A Colorado store that refused to sell Nike apparel after the brand released its Colin Kaepernick ad is going out of business
- A sporting goods store in Colorado Springs, Colorado, is closing its doors after 20 years, according to local news reports.
- The owner says it's partially due to his decision to stop selling Nike products following the brand's release of its ad campaign starring Colin Kaepernick.
Prime Time Sports, a sporting goods store in Colorado Springs, Colorado, will close its doors when all of its merchandise sells out, owner Stephen Martin said in a Facebook post earlier this week. It's been in business for 20 years.
The reason why it's closing, Martin told local NBC News affiliate KOAA, is that the store can't afford rent anymore due to his decision to stop selling Nike products."I just can't keep the doors open anymore," Martin told the TV station. "Being a sports store without Nike is kind of like being a milk store without milk or a gas station without gas. How do you do it? They have a monopoly on jerseys."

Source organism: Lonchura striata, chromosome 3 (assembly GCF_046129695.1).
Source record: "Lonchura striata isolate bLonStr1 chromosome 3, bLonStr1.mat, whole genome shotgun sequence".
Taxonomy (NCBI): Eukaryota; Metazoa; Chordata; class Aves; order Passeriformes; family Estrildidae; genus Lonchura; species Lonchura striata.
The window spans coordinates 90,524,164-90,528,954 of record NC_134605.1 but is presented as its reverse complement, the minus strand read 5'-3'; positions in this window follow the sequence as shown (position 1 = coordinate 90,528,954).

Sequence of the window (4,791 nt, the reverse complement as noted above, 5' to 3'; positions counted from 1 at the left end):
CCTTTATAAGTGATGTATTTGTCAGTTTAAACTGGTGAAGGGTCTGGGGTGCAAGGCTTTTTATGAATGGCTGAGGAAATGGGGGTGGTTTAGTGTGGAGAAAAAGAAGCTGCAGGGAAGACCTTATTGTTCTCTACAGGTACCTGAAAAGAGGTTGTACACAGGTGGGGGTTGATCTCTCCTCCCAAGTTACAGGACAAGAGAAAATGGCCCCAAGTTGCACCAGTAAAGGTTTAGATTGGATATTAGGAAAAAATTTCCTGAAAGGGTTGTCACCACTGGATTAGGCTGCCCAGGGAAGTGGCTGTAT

A Nike boycott means that Prime Time can't stock NBA or NFL jerseys from any team, as they have exclusive contracts with the brand.
Martin decided to deeply discount all of the store's Nike apparel after the company produced and released an ad featuring Colin Kaepernick in September. Eventually, he stopped carrying Nike altogether.
Part of the campaign included a photo of Kaepernick with the words "Believe in something. Even if it means sacrificing everything," written over it.
The ad was controversial due to Kaepernick's status as the face of the NFL's kneeling player movement, which saw players kneel during the national anthem to protest police violence.Martin also told the TV station that other factors weighed on the store's business, which has been sagging for years. He says online sales cut into profits, contributing to a 15% decline over the last three years.
Some, like Martin, saw the players' kneeling as disrespectful. Many threatened to take action or boycott, but Martin actually did.
He said it was the stand against Nike that drove the business to its current point.
"I didn't give in to big Nike and big dollars. I did it my way," Martin said. "I don't like losing a business over it. But I'd rather be able to live with myself."
Nike did not respond to Business Insider's request for comment.
Prime Time will close when it runs out of merchandise, which Martin says should take about a month.